University of Cambridge

The University of Cambridge is the second oldest English speaking university and located in Cambridge, England. The university traces its roots to 1209 A.D. Cambridge was founded by renegades from Oxford University, the oldest English speaking university. The University of Cambridge's reputation for excellence and prestige is underscored by producing 83 Nobel Laureates and a top five ranking among world-wide universities. The University of Cambridge is made up of 31 independent self-directed colleges. The notable Trinity College of Mathematics is consistently exceptional in teaching and with the work it produces. Teaching and research at Cambridge is organized into Faculties with sub-structures of specific studies. There are six schools, notably the School of Medicine, Biological Sciences, Physical Science and Technology. Cambridge has a slight predilection for scientific research. Across the University of Cambridge, its Schools and Departments and Faculties rely on a multi-billion dollar endowment with additional funding from foundations and grants.

Address
The Old Schools, Trinity Lane, Cambridge CB2 1TN.
Website
http://www.cam.ac.uk/
Wikipedia
http://en.wikipedia.org/wiki/University_of_Cambridge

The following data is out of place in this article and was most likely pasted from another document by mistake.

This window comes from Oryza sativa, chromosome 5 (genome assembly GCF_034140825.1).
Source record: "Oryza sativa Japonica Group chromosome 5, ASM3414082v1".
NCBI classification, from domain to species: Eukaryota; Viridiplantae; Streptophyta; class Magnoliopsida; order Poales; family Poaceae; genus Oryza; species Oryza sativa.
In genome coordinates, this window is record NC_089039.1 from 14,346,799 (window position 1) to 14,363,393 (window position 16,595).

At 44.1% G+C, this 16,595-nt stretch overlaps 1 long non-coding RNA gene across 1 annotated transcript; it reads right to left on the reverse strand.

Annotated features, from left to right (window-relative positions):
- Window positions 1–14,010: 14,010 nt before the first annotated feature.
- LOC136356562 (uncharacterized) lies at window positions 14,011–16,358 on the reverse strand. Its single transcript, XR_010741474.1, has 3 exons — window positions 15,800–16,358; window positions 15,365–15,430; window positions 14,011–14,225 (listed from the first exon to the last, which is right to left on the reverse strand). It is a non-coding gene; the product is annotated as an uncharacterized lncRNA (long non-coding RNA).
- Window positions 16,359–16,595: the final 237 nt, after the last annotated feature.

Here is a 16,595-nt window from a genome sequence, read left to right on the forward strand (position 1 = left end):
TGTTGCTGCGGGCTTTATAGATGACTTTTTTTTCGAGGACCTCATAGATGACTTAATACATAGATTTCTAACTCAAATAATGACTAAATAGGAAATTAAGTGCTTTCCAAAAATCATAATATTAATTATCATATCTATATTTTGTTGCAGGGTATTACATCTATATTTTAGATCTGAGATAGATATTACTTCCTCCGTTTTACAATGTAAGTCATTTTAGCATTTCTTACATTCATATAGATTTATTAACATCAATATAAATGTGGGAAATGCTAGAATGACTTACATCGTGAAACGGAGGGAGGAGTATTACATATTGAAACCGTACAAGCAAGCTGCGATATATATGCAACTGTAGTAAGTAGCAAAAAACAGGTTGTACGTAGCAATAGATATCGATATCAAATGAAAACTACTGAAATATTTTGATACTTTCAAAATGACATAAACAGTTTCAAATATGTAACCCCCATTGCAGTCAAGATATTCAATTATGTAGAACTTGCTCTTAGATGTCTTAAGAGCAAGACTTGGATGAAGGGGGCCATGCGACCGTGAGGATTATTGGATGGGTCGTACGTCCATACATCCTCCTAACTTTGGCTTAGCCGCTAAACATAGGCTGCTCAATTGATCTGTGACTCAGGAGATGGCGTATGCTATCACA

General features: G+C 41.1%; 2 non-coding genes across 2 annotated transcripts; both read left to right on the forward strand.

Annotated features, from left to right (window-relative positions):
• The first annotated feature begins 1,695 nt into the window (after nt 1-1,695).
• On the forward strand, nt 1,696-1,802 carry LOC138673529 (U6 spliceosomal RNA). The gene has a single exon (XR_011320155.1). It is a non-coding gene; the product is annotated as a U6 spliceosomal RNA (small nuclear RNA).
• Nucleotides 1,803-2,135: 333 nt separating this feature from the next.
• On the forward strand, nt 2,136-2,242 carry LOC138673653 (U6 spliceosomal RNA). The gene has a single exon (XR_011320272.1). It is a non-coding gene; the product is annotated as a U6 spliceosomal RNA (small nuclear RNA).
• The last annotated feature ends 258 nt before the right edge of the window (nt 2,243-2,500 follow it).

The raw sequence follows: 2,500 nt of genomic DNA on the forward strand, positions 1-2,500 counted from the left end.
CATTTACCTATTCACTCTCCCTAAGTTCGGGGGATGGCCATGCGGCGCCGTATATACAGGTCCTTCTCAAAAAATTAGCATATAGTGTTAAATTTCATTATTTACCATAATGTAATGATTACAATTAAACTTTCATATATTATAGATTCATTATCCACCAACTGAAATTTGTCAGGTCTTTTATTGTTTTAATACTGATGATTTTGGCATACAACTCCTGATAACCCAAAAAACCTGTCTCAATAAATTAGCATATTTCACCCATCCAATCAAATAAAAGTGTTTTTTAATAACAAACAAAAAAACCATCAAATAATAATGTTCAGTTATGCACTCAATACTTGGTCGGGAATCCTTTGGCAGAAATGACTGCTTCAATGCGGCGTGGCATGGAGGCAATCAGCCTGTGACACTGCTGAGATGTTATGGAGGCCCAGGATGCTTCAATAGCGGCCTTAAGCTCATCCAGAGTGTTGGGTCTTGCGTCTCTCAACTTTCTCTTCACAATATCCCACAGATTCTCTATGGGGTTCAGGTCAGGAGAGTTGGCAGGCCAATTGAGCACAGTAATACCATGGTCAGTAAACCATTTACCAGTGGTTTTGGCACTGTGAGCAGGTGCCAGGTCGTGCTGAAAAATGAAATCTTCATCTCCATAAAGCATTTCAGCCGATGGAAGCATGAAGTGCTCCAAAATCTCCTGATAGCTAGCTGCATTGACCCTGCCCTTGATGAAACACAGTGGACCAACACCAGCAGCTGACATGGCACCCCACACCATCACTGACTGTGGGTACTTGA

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Neuroscience

Scientists reverse aging process in rat brain stem cells

New research, published today in Nature, reveals how increasing brain stiffness as we age causes brain stem cell dysfunction, and demonstrates new ways to reverse older stem cells to a younger, healthier state.

Neuroscience

'Mindreading' neurons simulate decisions of social partners

Scientists have identified special types of brain cells that may allow us to simulate the decision-making processes of others, thereby reconstructing their state of mind and predicting their intentions. Dysfunction in these ...

Medical research

'Mini-placentas' could provide a model for early pregnancy

Researchers say that new 'mini-placentas'—a cellular model of the early stages of the placenta—could provide a window into early pregnancy and help transform our understanding of reproductive disorders. Details of this ...

Psychology & Psychiatry

Eye contact with your baby helps synchronise your brainwaves

Making eye contact with an infant makes adults' and babies' brainwaves 'get in sync' with each other – which is likely to support communication and learning – according to researchers at the University of Cambridge.

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